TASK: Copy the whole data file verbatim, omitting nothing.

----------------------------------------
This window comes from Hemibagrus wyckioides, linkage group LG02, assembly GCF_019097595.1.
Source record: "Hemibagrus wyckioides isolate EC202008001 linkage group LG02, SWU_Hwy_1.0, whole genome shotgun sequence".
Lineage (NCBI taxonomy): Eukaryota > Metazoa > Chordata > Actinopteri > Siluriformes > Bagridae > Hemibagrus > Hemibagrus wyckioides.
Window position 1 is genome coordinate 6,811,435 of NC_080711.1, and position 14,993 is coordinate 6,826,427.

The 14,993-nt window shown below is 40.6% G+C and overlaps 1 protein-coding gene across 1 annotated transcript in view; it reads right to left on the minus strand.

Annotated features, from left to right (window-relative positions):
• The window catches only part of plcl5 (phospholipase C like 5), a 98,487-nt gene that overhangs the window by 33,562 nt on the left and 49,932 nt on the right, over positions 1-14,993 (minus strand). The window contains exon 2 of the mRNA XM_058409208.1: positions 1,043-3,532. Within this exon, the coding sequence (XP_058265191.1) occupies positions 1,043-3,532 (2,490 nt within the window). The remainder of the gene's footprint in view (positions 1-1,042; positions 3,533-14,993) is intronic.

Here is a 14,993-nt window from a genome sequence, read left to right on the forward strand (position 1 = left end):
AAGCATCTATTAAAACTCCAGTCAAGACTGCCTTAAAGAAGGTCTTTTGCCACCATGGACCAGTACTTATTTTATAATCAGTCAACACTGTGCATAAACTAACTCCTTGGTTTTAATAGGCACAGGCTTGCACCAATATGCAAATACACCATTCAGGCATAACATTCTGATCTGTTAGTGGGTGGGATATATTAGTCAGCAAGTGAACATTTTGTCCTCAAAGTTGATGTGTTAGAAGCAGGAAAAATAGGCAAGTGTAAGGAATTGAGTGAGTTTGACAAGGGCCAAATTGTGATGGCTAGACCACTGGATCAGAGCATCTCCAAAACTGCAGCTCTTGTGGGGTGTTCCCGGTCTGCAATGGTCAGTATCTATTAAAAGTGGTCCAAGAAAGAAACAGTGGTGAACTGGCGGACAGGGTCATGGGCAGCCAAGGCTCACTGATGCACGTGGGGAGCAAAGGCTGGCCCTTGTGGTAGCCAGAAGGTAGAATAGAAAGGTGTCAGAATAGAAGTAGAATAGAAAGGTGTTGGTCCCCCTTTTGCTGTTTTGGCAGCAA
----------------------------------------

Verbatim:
This window comes from Hemibagrus wyckioides, linkage group LG02, assembly GCF_019097595.1.
Source record: "Hemibagrus wyckioides isolate EC202008001 linkage group LG02, SWU_Hwy_1.0, whole genome shotgun sequence".
Lineage (NCBI taxonomy): Eukaryota > Metazoa > Chordata > Actinopteri > Siluriformes > Bagridae > Hemibagrus > Hemibagrus wyckioides.
Window position 1 is genome coordinate 6,811,435 of NC_080711.1, and position 14,993 is coordinate 6,826,427.

The 14,993-nt window shown below is 40.6% G+C and overlaps 1 protein-coding gene across 1 annotated transcript in view; it reads right to left on the minus strand.

Annotated features, from left to right (window-relative positions):
• The window catches only part of plcl5 (phospholipase C like 5), a 98,487-nt gene that overhangs the window by 33,562 nt on the left and 49,932 nt on the right, over positions 1-14,993 (minus strand). The window contains exon 2 of the mRNA XM_058409208.1: positions 1,043-3,532. Within this exon, the coding sequence (XP_058265191.1) occupies positions 1,043-3,532 (2,490 nt within the window). The remainder of the gene's footprint in view (positions 1-1,042; positions 3,533-14,993) is intronic.

Here is a 14,993-nt window from a genome sequence, read left to right on the forward strand (position 1 = left end):
AAGCATCTATTAAAACTCCAGTCAAGACTGCCTTAAAGAAGGTCTTTTGCCACCATGGACCAGTACTTATTTTATAATCAGTCAACACTGTGCATAAACTAACTCCTTGGTTTTAATAGGCACAGGCTTGCACCAATATGCAAATACACCATTCAGGCATAACATTCTGATCTGTTAGTGGGTGGGATATATTAGTCAGCAAGTGAACATTTTGTCCTCAAAGTTGATGTGTTAGAAGCAGGAAAAATAGGCAAGTGTAAGGAATTGAGTGAGTTTGACAAGGGCCAAATTGTGATGGCTAGACCACTGGATCAGAGCATCTCCAAAACTGCAGCTCTTGTGGGGTGTTCCCGGTCTGCAATGGTCAGTATCTATTAAAAGTGGTCCAAGAAAGAAACAGTGGTGAACTGGCGGACAGGGTCATGGGCAGCCAAGGCTCACTGATGCACGTGGGGAGCAAAGGCTGGCCCTTGTGGTAGCCAGAAGGTAGAATAGAAAGGTGTCAGAATAGAAGTAGAATAGAAAGGTGTTGGTCCCCCTTTTGCTGTTTTGGCAGCAA